Compensatory Strategies and Employment

NIH banner    Most of my functional gains are because I learned early that I got the most bang for my buck cognitively, by compensating for the gaps and glitches my brain injury caused.  See this article from 1999. See the attached with highlighting added where I was quoted (page 7): “Many of my peers would be working too, if they had been given the opportunity to learn how to compensate.”   NIH article quoting Moeller from 1994 – emphasis added

The entire article is still on the internet at: http://www.nichd.nih.gov/publications/pubs/TBI_1999/Pages/Appendix_A.aspx

Fast forward to 2014:

If I were being quoted today, instead of saying “learn how to compensate” (which is difficult without the kind of cognitive rehabilitation I was fortunate to have), I would say it this way:

“Many of my peers would be working too if they had the specialized tools and work-focused skills training they need to be able to compensate.”

For those of us with cognitive disabilities, our strengths often lie in being visually cueable.  This, coupled with the residual strength of muscle memory (AKA “procedural memory”), as long as we have accessible visual cues we can reach for, we can level the playing field at home, at work and in our involvement in the community.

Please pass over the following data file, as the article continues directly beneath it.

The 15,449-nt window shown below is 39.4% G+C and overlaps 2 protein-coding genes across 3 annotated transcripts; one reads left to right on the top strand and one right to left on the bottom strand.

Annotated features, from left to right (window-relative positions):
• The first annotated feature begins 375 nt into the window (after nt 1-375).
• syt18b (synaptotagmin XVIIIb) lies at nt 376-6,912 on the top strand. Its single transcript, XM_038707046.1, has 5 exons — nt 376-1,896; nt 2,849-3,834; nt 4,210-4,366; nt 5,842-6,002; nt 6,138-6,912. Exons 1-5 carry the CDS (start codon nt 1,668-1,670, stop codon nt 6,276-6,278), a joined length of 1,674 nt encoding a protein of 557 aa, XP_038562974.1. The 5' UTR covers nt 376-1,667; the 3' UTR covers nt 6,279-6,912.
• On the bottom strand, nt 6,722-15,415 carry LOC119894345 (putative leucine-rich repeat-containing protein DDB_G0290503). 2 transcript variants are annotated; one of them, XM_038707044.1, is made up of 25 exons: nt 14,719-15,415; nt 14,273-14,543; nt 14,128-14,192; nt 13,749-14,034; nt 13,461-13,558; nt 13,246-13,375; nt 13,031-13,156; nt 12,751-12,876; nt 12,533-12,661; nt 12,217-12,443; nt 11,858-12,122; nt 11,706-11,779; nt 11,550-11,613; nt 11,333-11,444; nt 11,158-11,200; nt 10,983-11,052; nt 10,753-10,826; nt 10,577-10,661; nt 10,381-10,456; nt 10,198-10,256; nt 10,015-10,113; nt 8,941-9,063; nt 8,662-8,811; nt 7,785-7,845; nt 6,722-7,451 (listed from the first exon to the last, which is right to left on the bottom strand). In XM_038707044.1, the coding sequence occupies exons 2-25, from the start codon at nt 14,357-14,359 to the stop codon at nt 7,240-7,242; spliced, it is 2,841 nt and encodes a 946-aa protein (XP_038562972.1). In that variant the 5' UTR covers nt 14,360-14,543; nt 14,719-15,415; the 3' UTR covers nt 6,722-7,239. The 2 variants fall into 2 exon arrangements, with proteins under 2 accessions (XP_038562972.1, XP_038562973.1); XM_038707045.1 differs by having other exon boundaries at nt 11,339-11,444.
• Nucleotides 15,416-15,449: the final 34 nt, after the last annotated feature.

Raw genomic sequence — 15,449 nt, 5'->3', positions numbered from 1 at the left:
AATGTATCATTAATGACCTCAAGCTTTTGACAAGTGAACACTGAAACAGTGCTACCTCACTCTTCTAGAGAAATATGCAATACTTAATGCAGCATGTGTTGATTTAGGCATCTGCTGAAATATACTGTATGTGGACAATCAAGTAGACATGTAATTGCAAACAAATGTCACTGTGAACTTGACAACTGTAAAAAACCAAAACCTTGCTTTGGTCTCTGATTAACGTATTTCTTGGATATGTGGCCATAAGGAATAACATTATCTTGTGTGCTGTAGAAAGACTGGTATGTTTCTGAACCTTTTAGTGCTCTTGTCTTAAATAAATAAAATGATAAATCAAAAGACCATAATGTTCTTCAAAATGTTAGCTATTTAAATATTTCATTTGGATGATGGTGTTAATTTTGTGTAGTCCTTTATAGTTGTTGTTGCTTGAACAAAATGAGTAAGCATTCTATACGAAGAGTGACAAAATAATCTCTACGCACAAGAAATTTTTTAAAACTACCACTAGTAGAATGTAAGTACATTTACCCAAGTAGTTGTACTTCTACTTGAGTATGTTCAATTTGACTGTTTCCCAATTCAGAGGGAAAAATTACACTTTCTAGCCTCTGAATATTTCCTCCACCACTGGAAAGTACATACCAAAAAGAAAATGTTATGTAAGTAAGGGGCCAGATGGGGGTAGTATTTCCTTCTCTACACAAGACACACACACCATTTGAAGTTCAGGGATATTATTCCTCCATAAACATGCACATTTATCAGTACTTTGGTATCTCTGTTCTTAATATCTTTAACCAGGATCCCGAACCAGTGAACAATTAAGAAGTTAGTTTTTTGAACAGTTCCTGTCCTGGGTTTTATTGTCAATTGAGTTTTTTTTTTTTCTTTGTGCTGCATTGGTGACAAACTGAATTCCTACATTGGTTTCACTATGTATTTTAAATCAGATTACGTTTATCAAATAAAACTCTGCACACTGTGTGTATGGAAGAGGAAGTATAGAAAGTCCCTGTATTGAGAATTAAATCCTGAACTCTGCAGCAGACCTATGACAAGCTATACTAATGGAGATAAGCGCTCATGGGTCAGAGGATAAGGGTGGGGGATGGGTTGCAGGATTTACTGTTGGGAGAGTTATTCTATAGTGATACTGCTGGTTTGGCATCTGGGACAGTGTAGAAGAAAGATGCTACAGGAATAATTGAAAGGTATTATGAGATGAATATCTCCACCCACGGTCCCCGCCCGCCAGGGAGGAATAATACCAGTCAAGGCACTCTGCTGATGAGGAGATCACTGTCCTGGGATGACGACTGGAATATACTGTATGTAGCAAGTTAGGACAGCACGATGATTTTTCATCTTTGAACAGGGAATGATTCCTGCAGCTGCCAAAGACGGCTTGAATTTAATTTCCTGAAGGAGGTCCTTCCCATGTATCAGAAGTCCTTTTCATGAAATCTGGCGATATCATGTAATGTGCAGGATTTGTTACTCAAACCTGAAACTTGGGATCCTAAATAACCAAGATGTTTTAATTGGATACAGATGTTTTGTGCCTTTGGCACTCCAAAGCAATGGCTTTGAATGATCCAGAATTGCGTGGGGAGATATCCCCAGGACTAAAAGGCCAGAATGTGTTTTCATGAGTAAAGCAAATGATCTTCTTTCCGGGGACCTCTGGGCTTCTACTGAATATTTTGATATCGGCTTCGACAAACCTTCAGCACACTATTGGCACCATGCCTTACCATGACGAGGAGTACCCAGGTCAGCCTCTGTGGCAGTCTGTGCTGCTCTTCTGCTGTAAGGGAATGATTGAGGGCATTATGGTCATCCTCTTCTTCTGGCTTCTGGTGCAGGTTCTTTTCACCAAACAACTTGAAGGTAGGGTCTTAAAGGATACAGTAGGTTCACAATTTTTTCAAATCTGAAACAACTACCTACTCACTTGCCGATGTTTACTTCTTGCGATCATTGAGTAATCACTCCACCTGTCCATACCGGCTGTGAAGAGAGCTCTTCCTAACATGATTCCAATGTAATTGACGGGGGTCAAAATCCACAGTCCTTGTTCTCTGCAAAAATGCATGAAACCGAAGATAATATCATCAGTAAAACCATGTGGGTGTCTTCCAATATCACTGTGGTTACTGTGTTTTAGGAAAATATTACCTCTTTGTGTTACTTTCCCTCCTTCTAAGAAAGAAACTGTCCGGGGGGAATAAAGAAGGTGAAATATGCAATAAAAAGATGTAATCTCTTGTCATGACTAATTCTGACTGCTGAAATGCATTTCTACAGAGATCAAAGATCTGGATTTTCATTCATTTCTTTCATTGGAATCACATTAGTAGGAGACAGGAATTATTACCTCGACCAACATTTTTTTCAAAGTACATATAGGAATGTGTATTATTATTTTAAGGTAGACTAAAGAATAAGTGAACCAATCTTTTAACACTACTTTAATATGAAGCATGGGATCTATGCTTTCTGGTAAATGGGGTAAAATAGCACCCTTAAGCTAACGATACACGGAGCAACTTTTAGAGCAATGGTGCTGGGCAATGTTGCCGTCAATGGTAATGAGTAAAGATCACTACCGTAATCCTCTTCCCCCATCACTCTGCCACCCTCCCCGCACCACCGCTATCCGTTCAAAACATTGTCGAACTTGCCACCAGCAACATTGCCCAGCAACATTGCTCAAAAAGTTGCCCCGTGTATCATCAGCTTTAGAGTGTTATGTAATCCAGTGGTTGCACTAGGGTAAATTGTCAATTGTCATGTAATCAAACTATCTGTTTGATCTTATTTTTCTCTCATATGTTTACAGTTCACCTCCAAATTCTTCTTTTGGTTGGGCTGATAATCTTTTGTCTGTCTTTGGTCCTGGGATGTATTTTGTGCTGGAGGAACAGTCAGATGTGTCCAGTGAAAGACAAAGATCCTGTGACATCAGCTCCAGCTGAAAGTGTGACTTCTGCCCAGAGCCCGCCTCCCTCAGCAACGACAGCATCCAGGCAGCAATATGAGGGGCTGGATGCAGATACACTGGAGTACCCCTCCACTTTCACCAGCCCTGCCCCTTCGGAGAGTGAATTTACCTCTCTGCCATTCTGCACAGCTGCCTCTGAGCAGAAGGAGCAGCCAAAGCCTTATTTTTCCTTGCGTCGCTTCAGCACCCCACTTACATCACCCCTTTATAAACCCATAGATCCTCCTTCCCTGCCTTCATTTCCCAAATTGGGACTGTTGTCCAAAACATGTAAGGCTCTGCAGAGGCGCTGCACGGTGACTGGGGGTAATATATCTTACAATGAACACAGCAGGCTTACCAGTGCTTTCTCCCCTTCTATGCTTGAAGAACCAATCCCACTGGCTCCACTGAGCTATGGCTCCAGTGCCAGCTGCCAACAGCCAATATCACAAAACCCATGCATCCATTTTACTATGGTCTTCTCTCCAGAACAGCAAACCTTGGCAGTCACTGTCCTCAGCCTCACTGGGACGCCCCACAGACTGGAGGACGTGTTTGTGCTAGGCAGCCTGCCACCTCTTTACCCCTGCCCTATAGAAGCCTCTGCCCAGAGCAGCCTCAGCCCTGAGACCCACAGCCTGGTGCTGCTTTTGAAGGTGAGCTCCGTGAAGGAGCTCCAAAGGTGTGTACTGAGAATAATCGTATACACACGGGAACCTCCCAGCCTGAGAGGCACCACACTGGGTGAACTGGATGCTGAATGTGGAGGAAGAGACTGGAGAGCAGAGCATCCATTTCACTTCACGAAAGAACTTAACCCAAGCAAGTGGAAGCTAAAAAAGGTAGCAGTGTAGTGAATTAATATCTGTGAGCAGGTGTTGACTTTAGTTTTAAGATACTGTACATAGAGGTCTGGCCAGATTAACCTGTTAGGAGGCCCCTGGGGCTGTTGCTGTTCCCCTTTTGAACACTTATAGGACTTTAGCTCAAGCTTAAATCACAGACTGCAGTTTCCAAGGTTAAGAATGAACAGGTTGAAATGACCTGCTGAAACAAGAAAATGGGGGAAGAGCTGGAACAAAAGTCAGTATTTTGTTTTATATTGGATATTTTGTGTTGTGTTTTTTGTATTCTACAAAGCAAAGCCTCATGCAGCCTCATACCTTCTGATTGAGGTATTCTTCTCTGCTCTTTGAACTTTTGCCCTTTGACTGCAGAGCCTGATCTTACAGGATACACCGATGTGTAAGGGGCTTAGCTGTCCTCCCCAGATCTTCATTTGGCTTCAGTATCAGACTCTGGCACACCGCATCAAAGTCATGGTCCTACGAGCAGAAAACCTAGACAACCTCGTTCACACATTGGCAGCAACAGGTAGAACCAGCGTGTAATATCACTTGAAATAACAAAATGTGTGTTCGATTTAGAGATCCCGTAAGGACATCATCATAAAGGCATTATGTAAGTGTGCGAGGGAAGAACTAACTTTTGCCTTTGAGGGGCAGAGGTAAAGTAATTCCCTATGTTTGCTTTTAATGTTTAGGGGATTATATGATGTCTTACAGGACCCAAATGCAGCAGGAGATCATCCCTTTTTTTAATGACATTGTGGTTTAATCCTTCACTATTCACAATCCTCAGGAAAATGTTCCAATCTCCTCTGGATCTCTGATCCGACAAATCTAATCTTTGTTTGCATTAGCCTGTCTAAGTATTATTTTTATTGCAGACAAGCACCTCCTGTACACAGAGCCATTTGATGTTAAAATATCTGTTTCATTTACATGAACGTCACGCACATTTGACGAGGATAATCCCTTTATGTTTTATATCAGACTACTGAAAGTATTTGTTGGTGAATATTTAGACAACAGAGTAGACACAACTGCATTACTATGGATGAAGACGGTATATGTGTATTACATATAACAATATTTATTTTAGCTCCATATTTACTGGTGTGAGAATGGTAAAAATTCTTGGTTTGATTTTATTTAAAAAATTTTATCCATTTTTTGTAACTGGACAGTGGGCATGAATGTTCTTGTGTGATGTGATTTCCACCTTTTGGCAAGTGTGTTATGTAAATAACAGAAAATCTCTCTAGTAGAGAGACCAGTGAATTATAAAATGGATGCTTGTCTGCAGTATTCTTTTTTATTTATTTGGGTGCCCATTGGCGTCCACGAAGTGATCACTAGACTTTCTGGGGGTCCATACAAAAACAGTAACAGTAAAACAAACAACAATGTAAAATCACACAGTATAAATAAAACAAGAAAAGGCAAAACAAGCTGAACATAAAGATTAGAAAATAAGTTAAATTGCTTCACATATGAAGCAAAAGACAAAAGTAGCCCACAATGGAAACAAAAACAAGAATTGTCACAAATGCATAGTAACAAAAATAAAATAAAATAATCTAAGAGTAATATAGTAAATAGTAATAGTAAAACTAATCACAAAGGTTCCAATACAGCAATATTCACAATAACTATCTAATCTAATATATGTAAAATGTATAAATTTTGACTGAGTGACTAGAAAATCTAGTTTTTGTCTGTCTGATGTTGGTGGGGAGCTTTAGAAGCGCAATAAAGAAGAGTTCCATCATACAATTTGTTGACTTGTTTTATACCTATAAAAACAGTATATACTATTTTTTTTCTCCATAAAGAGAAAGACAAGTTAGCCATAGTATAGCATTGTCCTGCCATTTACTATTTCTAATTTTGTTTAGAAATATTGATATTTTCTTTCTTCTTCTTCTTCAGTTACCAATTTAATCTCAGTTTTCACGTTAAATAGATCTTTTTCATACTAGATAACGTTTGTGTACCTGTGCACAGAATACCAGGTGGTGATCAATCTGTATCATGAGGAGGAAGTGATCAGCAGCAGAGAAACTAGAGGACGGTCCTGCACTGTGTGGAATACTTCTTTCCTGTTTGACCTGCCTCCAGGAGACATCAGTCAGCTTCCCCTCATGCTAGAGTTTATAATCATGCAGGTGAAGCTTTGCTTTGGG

After working with hundreds of individuals over 20 years’ time, my research and experience has resulted in a commitment to producing a state-of-the art compensatory system — a cognitive prosthetic, if you will — complete with self-help skills training support and 24/7 support. “Knowing how to compensate” continues to be the key, in my view, to empowerment, cognitive mobility, and sustainable, long-term functional recovery from brain injury and other “cognitive inconveniences.” For a printable copy of the image below: TRI-FOLD brochure

Everything in One Place

 

Cue Don’t Rescue

cue card

“Cue Don’t Rescue” is one of my mantras. I share it whenever the discussion focuses on empowerment.  Many of us can do a lot more than we ever imagined – attain or at least come within striking distance of our pre-injury level of function – when we train ourselves to use external memory cues. The trick is getting into the new habit of NOT looking in our heads for all the stuff that used to be accessible there.  Instead, we can learn to look for our external memory cues and tools.

The next trick is teaching those around us to cue us to use our external cues and tools, rather than jumping in to do for us, what we can do for ourselves. We don’t need other people to rescue us when we learn to cue ourselves. And others can stop trying to rescue when they start to see that we can do things on our own.

When we go back to work, “Cue Don’t Rescue” is particularly important for us to focus on – and to remind those we work with. See PowerPoint for examples.

CUE DONT RESCUE FOR EMPLOYERS – not updated 2014-07-25